Amidst media reports of the capture of a large swath of territory in Afghanistan by the Taliban, it was speculated that Kabul would be at the top of the agenda of US Secretary of State Antony Blinken’s visit to India. It is because the US withdrawal of troops from Afghanistan and the growing foothold of the Taliban have a direct bearing on India’s security.
Well, Afghanistan was on the agenda. But on his first visit as the Secretary of State, Blinken reviewed the entire India-US relationship with External Affairs Minister S. Jaishankar, held discussions with Ajit Doval, and called on PM Modi. Besides covering bilateral relations including defence, security, trade, business, investment, energy, education, Science and technology, Blinken and Jaishankar, also exchanged views on Covid-19, Indo-Pacific, Quad, climate change, terrorism, cybercrime, snooping, etc. Their comments during the joint press conference suggested that their talks were frank and candid; there was convergence on several issues but their perceptions differed on some issues as well.
Jaishankar’s initial remarks provided a context: “Our bilateral cooperation has vastly expanded in the last few years. Our interests are shared, our concerns are similar and our convergences are strong.” Probably, shared interests and similar concerns relate to Afghanistan, Pakistan, and China, and given India’s location and past experiences, the concerns are similar but not exactly the same.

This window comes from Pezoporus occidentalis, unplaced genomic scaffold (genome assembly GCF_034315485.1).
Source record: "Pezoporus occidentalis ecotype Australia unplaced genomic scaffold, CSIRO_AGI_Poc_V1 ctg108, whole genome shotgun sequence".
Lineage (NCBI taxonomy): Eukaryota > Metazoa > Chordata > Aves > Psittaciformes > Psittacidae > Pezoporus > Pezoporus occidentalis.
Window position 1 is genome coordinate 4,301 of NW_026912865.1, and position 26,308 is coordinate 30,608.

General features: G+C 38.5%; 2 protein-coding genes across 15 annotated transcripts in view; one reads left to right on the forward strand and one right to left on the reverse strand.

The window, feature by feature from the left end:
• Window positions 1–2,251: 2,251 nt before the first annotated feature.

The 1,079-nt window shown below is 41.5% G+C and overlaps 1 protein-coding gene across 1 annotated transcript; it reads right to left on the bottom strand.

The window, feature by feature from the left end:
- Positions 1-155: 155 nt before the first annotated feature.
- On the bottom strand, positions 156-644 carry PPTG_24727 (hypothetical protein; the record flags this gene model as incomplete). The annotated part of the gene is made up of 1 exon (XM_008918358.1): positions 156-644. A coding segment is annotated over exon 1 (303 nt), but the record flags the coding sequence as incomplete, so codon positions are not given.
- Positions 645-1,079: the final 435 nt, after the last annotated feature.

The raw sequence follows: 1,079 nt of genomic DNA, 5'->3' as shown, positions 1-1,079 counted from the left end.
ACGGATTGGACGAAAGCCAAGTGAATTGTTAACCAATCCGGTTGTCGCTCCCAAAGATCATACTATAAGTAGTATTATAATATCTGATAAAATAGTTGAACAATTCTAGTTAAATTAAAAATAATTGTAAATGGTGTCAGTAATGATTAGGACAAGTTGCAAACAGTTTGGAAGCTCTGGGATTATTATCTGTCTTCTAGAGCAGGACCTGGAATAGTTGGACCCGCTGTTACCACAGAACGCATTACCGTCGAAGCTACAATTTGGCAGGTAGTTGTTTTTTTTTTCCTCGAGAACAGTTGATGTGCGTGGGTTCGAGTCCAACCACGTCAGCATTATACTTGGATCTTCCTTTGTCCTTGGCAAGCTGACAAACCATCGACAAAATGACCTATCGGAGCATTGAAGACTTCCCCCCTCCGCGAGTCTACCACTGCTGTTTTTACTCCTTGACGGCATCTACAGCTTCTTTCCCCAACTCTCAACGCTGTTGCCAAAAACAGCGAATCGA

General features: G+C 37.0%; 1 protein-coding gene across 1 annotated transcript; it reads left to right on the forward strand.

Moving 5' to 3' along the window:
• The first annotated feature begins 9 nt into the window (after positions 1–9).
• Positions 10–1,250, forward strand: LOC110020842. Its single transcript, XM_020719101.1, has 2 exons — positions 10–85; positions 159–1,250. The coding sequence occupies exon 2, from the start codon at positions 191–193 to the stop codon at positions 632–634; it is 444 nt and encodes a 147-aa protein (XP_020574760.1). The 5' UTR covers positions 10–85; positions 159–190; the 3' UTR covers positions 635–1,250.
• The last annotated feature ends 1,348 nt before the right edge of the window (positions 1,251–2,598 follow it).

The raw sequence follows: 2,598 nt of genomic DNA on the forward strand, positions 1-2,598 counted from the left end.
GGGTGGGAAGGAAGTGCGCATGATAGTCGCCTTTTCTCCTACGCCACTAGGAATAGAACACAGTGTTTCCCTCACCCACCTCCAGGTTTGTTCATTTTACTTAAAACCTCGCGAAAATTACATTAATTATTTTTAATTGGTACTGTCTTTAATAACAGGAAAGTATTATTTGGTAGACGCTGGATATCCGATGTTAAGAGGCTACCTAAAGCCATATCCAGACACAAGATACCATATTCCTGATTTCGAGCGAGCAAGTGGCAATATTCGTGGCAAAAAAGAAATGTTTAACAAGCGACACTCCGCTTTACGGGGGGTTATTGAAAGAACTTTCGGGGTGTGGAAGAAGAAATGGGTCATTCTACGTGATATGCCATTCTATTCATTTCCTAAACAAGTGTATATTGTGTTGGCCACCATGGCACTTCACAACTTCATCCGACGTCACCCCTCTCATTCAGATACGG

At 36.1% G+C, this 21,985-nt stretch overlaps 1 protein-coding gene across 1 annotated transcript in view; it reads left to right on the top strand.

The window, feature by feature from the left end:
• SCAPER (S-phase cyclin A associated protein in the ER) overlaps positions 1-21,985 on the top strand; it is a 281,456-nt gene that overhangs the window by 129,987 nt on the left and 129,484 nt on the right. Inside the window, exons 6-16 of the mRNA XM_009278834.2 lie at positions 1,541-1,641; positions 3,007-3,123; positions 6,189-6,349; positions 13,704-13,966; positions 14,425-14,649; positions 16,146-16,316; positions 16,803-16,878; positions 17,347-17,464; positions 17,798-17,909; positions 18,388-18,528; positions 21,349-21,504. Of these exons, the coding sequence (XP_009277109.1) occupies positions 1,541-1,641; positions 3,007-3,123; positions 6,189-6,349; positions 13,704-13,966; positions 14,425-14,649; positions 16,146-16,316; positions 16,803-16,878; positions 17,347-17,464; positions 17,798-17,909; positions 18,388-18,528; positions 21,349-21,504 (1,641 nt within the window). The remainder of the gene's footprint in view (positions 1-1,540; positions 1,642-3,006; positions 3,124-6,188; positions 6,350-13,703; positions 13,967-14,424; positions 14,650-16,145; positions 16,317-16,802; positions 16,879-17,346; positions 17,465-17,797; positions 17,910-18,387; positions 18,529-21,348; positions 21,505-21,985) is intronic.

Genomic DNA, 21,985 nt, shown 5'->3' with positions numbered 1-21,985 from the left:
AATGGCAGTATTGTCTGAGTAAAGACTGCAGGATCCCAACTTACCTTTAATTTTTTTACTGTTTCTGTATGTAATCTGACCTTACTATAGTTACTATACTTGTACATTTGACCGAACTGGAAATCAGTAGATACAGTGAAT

And strong convergence is as well discernible with regards to Indo-Pacific, Quad, terrorism, cybercrime, growing menace of intelligence gathering, and the fight against the Covid-19 pandemic
Jaishankar emphasized, “Peace and prosperity in the Indo-Pacific are as important for both of us as democratic stability in Afghanistan. Deepening the Quad as a qualitative platform is in our mutual interest and we must work together even more closely on key contemporary challenges like terrorism, climate change, pandemics, and resilient supply chains.”
Recollecting how India had helped the US 2020 and how the US provided “exceptional” help when India was battling the second wave of the pandemic, Blinken said, “We are determined to end this pandemic, and India and the US will work together to do it, including through the Quad vaccine partnership, which will bring safe and effective vaccines to others across the region. India and the US together will be leaders in bringing this pandemic to an end and setting up a stronger global health security system..”
The US has already extended Covid-19 related assistance of $200 million. Blinken announced additional assistance of $25 million. Total assistance from the US including from private sources and Indian Americans has crossed over $500 million.